When we started Free Press in December of 2002 we had one staffer, Josh Silver, and he was a volunteer. We always thought it would be a five- or ten-year period to ramp up this to lead the popularized media debates and change our media system. But thanks to the media ownership fight to serve as a catalyst, today we have 12 full-time organizers working on this issue. We're booming. And all our people are working 24/7. It's a movement. It's really extraordinary what's going on. We're fighting a whole range of issues including media ownership. We're organizing around the country. I urge people to go to the Web site - We have readily accessible background information on all the issues - local, national, and global, information on all the groups working on media issues in your state and community, how to contact them. We'd love to have people join our e-activist list and get involved with our group.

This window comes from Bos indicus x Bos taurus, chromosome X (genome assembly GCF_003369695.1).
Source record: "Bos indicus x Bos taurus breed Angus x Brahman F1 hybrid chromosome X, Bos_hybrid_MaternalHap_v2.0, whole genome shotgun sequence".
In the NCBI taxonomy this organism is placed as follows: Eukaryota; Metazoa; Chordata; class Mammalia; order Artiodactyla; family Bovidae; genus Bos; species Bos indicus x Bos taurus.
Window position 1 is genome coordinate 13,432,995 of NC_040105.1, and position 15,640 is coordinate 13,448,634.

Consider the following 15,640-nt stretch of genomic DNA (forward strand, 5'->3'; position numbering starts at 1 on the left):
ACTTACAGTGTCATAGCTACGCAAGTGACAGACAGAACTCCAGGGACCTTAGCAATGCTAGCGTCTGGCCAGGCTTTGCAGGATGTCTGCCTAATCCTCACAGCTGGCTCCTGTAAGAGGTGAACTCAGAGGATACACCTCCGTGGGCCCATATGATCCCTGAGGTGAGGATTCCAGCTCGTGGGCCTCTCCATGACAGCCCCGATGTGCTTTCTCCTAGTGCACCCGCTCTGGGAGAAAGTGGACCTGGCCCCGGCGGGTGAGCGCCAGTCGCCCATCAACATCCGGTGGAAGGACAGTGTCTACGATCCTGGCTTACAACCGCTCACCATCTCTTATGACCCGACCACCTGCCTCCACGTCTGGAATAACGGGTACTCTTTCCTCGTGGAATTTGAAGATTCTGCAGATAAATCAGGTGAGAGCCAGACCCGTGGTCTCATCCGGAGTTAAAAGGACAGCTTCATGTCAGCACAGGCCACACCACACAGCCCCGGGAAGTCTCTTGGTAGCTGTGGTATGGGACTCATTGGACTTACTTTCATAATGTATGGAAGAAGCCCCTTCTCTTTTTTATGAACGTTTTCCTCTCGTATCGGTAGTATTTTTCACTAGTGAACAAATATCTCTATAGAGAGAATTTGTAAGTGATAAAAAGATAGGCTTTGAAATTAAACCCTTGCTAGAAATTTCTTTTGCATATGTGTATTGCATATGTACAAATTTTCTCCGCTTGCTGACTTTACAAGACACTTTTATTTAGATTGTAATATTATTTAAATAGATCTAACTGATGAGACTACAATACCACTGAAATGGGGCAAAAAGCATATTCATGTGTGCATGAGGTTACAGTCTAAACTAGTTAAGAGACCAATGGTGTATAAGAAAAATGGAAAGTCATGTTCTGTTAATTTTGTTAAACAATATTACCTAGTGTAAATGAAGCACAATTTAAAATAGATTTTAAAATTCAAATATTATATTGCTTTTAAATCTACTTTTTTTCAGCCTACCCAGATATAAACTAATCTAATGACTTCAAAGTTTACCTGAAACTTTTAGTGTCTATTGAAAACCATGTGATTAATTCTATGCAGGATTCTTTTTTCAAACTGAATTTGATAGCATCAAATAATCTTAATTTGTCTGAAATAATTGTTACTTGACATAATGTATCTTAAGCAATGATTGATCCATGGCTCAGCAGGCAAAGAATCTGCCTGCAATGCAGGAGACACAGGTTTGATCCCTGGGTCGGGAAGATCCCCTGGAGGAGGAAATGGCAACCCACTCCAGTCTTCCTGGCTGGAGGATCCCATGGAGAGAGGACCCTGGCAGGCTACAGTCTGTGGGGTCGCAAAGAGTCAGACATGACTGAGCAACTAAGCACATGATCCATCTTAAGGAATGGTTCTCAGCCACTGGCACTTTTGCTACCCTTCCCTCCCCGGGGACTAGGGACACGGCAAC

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Nov. 19-Jan. 2, 5-10 p.m. — Bethel Woods Center for the Arts, home of the historic 1969 Woodstock...
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Artist Angela Dufresne will speak about her multidisciplinary practice as part of the Agnes Rindge Claflin Lecture Series